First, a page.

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About Londres

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  1. Was your income certified? That would help your case because it would be clear and convincing evidence that they lent to someone whose income they knew definitively.
  2. Why does the Final Notice specifically say arrears management fees charged prior to 31 May 2010? DB Mortgages was charging arrears management fees after this date (I should know). The release does not say anything about the arrears management being unfair or not reflecting true costs of administration. It only makes reference to the solictior's instruction fee being £83 more than it should have but it does not go into that same level of detail about the arrears management fee. All it says is "DBM will refund £50 to every borrower who was charged a £50 monthly arrears management fee p
  3. Looks like Kensington is going back to its securitisation strategy Kensington gears up to launch securitisation | News | Mortgage Strategy
  4. Looks like the muppets at Capstone are changing names. Ascending star | Features | Mortgage Strategy You know what they say, you can put lipstick on a pig, but it's still a pig. Where is the FSA in all this?
  5. Agreed with ryde, you don't have a clue what you are talking about. By the way, Barclays bought the U.S. operations of Lehman, not the European operations, so what you said in that regard is nonsense.
  6. They may be limited by the terms of an administration agreement, but it can't hurt to try. Ultimately, it's a cost benefit analysis for the lender. It's costlier to foreclose on a second lien because there is a first lien involved and if the combined loan to value of the borrower is close to 100%, then it may not be economical to foreclose at all as recovery will probably be next to nothing. If after taking into account the costs of potentially foreclosing on the loan, the lender sees that recovery will be minimal, it may be in their interest to settle for a reduced amount.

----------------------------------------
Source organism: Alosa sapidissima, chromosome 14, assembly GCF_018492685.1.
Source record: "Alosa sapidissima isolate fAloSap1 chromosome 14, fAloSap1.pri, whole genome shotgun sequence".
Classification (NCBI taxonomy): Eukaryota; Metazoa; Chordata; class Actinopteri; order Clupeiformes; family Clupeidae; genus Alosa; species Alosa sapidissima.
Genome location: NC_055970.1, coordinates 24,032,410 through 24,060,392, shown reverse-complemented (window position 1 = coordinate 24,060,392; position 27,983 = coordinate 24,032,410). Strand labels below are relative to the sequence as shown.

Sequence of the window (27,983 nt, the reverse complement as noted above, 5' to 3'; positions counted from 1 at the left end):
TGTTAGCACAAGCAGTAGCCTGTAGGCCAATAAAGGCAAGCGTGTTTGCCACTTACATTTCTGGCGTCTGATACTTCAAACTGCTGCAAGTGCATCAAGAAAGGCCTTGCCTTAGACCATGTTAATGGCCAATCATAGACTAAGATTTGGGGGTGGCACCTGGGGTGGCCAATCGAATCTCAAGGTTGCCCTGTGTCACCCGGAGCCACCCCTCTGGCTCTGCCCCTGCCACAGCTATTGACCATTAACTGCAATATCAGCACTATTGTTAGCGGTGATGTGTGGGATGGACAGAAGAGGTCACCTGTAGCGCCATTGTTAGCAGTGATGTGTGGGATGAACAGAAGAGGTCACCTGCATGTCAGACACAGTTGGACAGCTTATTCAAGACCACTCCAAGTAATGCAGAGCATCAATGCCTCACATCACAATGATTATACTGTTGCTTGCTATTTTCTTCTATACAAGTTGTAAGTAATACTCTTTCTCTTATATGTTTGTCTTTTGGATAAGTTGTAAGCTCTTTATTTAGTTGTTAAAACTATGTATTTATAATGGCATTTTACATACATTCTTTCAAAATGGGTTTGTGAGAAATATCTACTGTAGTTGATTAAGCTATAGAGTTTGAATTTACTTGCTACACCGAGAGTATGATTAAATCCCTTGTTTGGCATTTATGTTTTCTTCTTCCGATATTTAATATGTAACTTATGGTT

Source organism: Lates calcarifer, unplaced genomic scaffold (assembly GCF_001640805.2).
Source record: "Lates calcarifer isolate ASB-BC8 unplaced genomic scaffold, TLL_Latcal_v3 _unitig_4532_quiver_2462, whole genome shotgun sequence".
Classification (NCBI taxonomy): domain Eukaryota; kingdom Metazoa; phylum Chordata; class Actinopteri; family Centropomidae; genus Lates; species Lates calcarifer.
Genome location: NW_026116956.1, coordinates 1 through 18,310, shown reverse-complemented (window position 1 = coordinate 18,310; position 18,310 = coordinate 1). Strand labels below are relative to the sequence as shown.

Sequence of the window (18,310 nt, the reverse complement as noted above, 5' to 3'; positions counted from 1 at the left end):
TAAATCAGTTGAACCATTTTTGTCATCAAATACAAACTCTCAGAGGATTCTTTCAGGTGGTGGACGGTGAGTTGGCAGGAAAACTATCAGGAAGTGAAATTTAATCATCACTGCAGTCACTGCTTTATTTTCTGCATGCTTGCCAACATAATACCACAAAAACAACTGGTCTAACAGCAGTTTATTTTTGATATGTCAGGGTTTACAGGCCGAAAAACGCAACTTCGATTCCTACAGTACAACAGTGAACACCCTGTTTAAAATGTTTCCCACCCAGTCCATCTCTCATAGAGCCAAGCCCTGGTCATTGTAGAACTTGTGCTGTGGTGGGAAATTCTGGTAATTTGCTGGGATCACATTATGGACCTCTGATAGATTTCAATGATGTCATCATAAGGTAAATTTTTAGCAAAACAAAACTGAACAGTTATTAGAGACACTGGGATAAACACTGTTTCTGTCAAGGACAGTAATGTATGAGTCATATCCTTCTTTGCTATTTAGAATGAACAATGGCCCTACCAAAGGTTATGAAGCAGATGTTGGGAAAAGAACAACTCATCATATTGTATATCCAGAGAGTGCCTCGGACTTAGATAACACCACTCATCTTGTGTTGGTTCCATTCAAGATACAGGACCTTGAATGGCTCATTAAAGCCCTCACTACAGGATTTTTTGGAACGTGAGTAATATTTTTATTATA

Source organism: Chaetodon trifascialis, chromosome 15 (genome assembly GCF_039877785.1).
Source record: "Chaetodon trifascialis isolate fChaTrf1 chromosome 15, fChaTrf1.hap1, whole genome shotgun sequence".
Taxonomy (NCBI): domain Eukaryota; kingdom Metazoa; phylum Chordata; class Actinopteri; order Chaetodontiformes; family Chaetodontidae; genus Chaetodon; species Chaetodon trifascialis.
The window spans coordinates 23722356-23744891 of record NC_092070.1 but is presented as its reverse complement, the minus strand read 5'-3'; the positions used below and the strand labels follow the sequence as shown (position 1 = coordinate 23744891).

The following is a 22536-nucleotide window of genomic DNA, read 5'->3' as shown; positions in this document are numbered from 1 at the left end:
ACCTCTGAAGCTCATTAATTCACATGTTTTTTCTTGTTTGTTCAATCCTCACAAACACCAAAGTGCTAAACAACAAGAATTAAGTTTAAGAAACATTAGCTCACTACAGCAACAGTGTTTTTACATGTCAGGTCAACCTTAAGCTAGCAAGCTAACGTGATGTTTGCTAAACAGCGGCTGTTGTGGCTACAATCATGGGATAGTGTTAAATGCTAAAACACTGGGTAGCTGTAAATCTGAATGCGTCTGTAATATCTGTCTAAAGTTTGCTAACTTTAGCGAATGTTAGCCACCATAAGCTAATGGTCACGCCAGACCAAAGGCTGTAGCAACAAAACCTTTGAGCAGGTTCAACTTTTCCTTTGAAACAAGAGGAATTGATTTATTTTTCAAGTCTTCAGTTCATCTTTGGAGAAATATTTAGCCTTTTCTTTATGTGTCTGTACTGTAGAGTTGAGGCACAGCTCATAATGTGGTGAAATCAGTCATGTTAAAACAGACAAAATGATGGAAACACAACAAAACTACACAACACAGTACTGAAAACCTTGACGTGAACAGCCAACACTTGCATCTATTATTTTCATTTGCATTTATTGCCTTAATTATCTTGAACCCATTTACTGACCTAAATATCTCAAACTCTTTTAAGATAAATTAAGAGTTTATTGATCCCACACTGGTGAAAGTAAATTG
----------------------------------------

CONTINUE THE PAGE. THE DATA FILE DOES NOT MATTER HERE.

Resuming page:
7. Haven't dealt with them but know any Picture loans were probably securitised by Merrill Lynch earlier in the year. The loans would have been sold on to Scannan Finance. Attached is a rating agency report about the deal. Any reduced settlement opportunities may be limited by the terms of the securitisation documentation as the servicer has to act in accordance with the servicing guidelines set forth there. I've attached the prospectus from the Irish Stock Exchange. This deal was done at a time when the securitisation market was completely shut, so it's most likely Merrill ret
  8. Yes, and also, under many lending criteria, lenders wouldn't even count a CCJ that old even if it was on your credit, which it's not.
  9. Thanks for your response. I see what you are saying, but this reference to full title guarantee is a term of art under the Law of Property, it does not mean legal title versus equitable title. Legal and equitable title can both come with full title guarantee. This is standard language under securitisation documents. Some securitisation documents require borrowers notification following certain events like a downgrade or bankruptcy, but failure to notify borrowers upon the intial assignment is not required. This doesn't just go for SPML securitisations, it applies to all securitisations in
  10. I mentioned this in another thread. It's not legal title that is transferred. It's equitable title, which is recognised by the English courts and no registry is required (Registrable dispositions clause notwithstanding. As part of my case against these losers I did months of research and this is how securitisations are done across Europe, with equitable title transfers. I'm telling you, the land registry argument won't work, but I wish you the best in any case.
  11. Kegi you are absolutely right. I dealt with these SPML retards last year, and the case was rejected by the court. Bottom line, SPML do not need to notify the borrower that the mortgage was sold because SPML does not transfer LEGAL title, only beneficial title to the mortgage, therefor the land registry does not need to be notified. Any argument relying on this is doomed to fail. The Paragon case makes this clear. You can try other grounds or try negotiating with Capstone in the first instance. In the end I spent a lot of time writing letters and in court and got nowhere until negotiated
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